We previously noted on these pages that, on January 12th in an item concerning the death of Ariel Sharon which was aired on the Bowen filmed 11 1 aBBC Radio 4 programme ‘Broadcasting House’, the BBC’s Middle East Editor Jeremy Bowen inaccurately represented the findings of the Kahan Commission on Sabra and Shatila and inserted into his report a recording of an interviewee from Lebanon making the false claim that Sharon had both entered the camps and carried out the massacre. 

With Jeremy Bowen’s post having been created in 2005 as one of several BBC responses to criticism of its Middle East coverage which led to the commissioning of the unpublished Balen Report, it is worth taking a look at some of his additional broadcasts throughout the three days in which the BBC covered the death of Ariel Sharon and examining whether or not his role does in fact contribute to more accurate and impartial coverage of a major event and whether it actually provides “analysis that might make a complex story more comprehensive or comprehensible for the audience” as the BBC claims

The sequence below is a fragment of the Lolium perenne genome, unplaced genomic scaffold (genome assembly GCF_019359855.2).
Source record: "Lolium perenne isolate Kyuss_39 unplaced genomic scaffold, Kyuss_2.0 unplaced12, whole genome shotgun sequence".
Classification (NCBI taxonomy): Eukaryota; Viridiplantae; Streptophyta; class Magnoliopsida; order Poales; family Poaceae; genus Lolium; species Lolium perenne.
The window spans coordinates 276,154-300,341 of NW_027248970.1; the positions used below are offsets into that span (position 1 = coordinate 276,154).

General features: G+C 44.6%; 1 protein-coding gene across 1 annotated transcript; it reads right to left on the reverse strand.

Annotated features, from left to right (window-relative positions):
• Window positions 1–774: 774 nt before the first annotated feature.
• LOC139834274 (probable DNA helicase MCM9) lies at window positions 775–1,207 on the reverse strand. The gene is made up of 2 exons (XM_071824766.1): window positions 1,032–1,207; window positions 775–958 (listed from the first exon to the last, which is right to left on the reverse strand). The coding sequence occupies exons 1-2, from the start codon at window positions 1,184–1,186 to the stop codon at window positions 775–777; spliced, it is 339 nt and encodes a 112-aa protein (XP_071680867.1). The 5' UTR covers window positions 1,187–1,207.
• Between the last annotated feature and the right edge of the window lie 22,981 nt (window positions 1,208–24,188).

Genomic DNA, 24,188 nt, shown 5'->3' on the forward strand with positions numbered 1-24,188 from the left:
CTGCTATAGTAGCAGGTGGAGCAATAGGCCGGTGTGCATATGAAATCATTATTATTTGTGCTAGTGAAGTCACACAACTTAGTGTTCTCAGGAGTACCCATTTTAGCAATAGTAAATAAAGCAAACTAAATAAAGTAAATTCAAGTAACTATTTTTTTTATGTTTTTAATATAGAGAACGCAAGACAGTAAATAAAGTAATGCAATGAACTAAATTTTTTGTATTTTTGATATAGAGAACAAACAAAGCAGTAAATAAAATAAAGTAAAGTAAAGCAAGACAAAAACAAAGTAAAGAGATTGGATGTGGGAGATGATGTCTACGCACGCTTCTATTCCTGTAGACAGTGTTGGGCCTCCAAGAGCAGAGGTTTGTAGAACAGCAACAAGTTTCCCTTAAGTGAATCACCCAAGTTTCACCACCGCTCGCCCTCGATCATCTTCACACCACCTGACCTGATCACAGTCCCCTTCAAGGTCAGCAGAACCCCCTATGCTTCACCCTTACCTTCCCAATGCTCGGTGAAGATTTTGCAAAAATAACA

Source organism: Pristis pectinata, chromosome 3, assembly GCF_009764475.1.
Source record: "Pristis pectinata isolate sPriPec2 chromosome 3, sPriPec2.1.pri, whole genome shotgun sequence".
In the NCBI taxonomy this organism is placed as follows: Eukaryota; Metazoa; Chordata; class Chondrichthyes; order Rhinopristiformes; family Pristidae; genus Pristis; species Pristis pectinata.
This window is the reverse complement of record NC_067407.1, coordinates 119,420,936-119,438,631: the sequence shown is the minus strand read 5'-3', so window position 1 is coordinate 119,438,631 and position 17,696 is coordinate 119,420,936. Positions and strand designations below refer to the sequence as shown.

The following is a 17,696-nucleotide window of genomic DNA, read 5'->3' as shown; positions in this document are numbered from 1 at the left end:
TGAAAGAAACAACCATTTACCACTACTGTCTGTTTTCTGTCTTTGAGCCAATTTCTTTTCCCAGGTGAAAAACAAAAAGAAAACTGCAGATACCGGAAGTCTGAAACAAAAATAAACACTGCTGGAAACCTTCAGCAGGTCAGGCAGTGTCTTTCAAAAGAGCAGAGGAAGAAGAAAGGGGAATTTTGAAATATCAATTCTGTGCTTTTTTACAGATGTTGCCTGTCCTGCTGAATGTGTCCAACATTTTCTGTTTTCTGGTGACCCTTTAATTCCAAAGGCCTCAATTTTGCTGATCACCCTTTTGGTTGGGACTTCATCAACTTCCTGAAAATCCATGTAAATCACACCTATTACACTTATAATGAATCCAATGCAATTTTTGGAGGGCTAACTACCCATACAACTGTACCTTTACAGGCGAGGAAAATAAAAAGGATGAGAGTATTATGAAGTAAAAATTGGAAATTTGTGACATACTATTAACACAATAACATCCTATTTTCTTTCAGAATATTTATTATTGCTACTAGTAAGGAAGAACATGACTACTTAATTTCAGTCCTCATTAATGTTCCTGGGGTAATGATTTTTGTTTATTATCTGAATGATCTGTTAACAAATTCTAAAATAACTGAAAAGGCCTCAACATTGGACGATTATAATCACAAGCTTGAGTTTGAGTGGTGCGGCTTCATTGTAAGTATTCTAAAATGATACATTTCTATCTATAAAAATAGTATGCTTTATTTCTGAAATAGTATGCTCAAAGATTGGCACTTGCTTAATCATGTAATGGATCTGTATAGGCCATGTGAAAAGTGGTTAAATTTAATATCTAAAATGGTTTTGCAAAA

On January 11th – within hours of Sharon’s death – two filmed reports by Bowen – which were also aired on BBC television news programmes – appeared on the BBC News website. In the earlier of those two reports, which Bowen Bowen filmed 11 1 bliberally garnishes with words such as ‘butcher’, ‘villain’, ‘killer’ and ‘criminal’, supposedly whilst reflecting the opinions of others, he again misrepresents the Kahan Commission findings and misleads audiences by inaccurately stating that the second Intifada was the result of Sharon’s September 2000 visit to Temple Mount.

“As he pushed to become leader of the Israeli Right in 2000, he made a highly publicized, heavily guarded visit to the Aqsa Mosque compound in Jerusalem, providing the spark for the second Palestinian uprising.”

In the second report viewers were informed by Bowen that:

“…and of course from the Palestinian perspective he is seen absolutely without any shadow of doubt as a butcher with lakes of blood on his hands…”

That description also found its way to the BBC News website’s live page.

Live page Sharon Bowen comments

On January 12th, as Ariel Sharon lay in state, a further two reports by Jeremy Bowen were aired on BBC television news and appeared on the BBC News website, with the first headlined “Ariel Sharon death: Israelis pay respects at parliament“. Despite that title, it Bowen 12 1 atook just forty-five seconds of the report before Bowen was once again promoting more paraphrased Palestinian opinions of Sharon in his own highly charged and hyperbolic words.